Heat Pump Dryers Come to Town


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Aug 18, 2023

Heat Pump Dryers Come to Town

By Published Heat pumps are one of the key technologies that will save the planet from the unfolding climate crisis. In addition to heating our water and heating and cooling our homes, in their latest



Heat pumps are one of the key technologies that will save the planet from the unfolding climate crisis. In addition to heating our water and heating and cooling our homes, in their latest incarnation, they can now also dry our clothes. Yes, heat pump dryers are an exciting, mostly uncharted, use of heat pump technology with three to four times the efficiency of a standard dryer. In Europe, heat pump dryers already make up at least half of the market. Our family recently jumped on the bandwagon and purchased our first heat pump dryer last year (spoiler alert, we love it).

While dryer energy use is small compared to space and water heating, and could be replaced by hang drying, the dryer does consume around 7% (700 kWh a year) of the average home’s electricity. With more heat pump dryer models coming to the market, and rapidly improving technology, we figured it was a good time to look into what this technology is all about.

Heat pump dryer. Image courtesy of Miele.

As the name suggests, heat pump dryers use the seemingly magical technology of heat pumps to more efficiently dry clothes. Instead of creating heat, they capture it from the air using refrigerants and recycle that heat over and over again rather than wastefully venting it outside. ENERGY STAR has a great one-minute video explaining how they work.

Image courtesy of Massachusetts Clean Energy Center.

There are three types:

Combo washer and heat pump dryer. Image courtesy of GE.

From our perspective and a year of experience, there are lots of benefits and just a couple drawbacks to heat pump dryers. First, the fun benefits:

Heat pump dryer savings. Right column shows savings compared to standard dryers. Image courtesy of ENERGY STAR.

All of the benefits of heat pump dryers are condensed in a 1 page shareable factsheet here

While heat pump dryers are happily drying clothes in millions of homes across the world, in the US, there are still a couple limitations associated with a maturing technology.

Heat pump dryer growth over the last five years. Source: 2022 webinar with ENERGY STAR compared to current ENERGY STAR product list.

Our table of some of the heat pump dryer prices, sizes and efficiencies available. Full table here.

After mostly hang-drying our laundry (including cloth diapers and Airbnb sheets) for the past decade, we decided to buy a heat pump dryer in August of 2022. We were eager to test the new technology and Naomi was particularly excited about eliminating the ever-present drying rack under our ductless heat pump in the winter. After a lot of research, we went with the cheapest option: Best Buy’s Insignia heat pump dryer.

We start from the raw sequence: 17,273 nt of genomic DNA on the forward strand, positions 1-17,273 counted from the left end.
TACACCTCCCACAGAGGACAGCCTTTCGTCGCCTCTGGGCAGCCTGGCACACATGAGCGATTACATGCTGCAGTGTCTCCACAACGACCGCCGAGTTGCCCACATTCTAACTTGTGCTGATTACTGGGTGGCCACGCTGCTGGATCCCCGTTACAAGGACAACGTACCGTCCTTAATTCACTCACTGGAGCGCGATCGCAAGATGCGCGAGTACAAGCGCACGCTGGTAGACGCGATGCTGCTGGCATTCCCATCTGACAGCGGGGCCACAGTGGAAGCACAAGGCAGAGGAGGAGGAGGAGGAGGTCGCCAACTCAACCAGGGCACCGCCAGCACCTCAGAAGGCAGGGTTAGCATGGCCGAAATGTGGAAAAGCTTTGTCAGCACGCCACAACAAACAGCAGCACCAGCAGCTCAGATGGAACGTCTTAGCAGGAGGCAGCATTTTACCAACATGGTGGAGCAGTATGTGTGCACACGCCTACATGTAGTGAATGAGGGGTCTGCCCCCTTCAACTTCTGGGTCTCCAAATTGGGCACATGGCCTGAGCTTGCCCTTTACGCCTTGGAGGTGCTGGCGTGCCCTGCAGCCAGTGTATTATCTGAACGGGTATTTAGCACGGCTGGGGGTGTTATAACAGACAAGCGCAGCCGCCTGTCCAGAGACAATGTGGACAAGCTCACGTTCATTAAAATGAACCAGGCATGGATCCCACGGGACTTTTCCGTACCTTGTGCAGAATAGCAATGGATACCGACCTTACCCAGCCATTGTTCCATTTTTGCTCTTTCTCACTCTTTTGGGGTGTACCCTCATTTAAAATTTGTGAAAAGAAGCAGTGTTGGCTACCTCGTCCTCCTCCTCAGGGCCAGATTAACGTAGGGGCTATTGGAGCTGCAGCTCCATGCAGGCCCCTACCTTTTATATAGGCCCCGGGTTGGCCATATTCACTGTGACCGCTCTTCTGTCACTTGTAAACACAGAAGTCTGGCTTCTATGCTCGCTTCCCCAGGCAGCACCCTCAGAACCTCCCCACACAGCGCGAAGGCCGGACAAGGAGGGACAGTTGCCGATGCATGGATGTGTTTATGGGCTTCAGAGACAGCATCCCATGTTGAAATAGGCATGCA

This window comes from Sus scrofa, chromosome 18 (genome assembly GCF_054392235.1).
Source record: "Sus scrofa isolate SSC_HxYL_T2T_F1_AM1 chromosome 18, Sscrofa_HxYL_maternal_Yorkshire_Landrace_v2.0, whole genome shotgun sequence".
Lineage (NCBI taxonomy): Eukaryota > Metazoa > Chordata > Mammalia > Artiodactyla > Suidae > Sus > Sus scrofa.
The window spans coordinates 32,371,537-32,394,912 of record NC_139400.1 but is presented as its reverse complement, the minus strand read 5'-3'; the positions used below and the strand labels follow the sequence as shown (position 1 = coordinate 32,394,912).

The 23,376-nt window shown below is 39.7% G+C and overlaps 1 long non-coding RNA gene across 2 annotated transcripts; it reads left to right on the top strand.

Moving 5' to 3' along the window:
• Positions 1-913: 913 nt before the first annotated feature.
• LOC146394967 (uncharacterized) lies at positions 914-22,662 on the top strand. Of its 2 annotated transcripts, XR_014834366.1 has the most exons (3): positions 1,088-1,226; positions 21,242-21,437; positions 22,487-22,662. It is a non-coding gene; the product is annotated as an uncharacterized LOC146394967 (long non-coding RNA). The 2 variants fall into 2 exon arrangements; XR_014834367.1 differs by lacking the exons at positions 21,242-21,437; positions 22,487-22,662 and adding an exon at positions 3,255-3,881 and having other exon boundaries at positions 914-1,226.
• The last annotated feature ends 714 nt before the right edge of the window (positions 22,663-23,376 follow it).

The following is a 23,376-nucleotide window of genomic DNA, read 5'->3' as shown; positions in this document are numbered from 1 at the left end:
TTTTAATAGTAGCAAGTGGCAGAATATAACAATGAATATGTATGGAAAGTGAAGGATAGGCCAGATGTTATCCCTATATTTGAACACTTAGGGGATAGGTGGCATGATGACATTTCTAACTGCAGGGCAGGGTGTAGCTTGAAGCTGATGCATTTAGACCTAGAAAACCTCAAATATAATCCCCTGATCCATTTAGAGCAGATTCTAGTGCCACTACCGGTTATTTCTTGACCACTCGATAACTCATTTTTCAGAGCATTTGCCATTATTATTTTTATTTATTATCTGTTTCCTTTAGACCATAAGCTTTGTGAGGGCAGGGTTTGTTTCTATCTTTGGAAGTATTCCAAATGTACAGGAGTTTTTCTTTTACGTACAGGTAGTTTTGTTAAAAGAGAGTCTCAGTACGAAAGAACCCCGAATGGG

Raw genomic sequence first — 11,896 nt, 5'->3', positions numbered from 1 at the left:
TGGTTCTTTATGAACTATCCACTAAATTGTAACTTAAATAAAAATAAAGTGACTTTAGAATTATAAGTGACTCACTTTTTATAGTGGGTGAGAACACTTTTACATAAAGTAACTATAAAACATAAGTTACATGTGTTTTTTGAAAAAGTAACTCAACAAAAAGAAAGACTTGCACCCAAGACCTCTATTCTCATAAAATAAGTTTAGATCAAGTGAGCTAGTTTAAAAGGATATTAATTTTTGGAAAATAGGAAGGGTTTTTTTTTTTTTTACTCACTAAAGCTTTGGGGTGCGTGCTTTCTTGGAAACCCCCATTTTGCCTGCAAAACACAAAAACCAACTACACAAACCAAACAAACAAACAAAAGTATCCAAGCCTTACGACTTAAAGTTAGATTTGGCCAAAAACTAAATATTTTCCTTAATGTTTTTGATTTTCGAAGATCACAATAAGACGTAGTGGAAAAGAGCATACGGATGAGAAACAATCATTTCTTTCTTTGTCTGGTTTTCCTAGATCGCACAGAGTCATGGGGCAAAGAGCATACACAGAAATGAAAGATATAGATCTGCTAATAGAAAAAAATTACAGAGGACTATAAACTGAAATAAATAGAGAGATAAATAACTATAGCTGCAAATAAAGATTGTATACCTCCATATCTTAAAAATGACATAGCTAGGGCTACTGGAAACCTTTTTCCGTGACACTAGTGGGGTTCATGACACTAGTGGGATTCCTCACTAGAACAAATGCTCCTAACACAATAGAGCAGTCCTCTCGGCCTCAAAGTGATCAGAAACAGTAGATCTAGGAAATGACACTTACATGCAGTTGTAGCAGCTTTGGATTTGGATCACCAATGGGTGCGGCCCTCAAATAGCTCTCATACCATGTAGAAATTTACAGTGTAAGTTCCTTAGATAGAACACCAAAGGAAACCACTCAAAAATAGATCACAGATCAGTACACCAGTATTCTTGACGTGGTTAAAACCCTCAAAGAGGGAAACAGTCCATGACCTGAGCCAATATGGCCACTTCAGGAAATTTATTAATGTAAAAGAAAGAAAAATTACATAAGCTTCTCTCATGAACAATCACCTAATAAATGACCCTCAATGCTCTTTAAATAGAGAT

Our heat pump dryer.

One of our big questions was, “Will it actually dry clothes?” After a year, our answer is a resounding yes! It dries clothes as well as any other type of dryer, but it takes about 1.5 times longer. Occasionally we have to add a little extra time to the cycle, but getting clothes dry is not an issue.

We also haven’t noticed any increase in our electricity usage (even though we rarely used our dryer before) so we’re confident the energy use is minimal. Our happiness matches other customer satisfaction surveys studies from Northwest Energy Efficiency Alliance and Center for Energy and the Environment, which found users are very pleased with the technology.

Customer satisfaction with heat pump dryers in NEEA and CEE studies.

Our one challenge is that bulky loads with sheets, duvet covers, and towels take a couple hours to dry, and we often have to check the load once during the cycle to make sure the laundry isn’t twisted up to make drying harder (though this can happen in any dryer).

In addition, our dryer’s fan belt broke during its first year. It was still under warranty, so it was fully covered and apparently a fluke. But the repair tech told us that a best practice with heat pump dryers is not to fill them fully to reduce stress on the dryer drum. We were stuffing it pretty full, so that might have impacted the fan belt.

Overall we love the newest heat pump in town and the fact that a veritable heat pump army now efficiently, and inexpensively, heats (and cools) the air, water, and clothes in our home.

This article is part of a series called Decarbonize Your Life. With modest steps and a middle-class income, our family has dramatically reduced emissions and is sequestering what remains through a small reforestation project. Our life is better for it. If we can do it, you can too.

Don’t miss Electrify Now’s free webinar on heat pump dryers, on August 23, and Hang Dry Week’s celebration of sun dried laundry, August 19-26.

Joe Wachunas and Naomi Cole are passionate about decarbonizing their lives. They both work professionally to address climate change — Naomi in urban sustainability and energy efficiency and Joe in the electrification of buildings and transportation. This passion, and their commitment to walk the walk, has led them to ductless heat pumps, heat pump water heaters, induction cooking, solar in multiple forms, hang-drying laundry (including cloth diapers), no cars to electric cars and charging without a garage or driveway, a reforestation grant from the US Department of Agriculture, and more. They live in Portland, Oregon, with their two young kids and write about their decarbonizing adventures at decarbonizeyourlife.com.

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